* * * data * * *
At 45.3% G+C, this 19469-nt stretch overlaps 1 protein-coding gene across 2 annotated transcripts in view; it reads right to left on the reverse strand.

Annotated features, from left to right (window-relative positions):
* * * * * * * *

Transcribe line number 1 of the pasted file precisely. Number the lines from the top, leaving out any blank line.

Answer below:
At 45.3% G+C, this 19469-nt stretch overlaps 1 protein-coding gene across 2 annotated transcripts in view; it reads right to left on the reverse strand.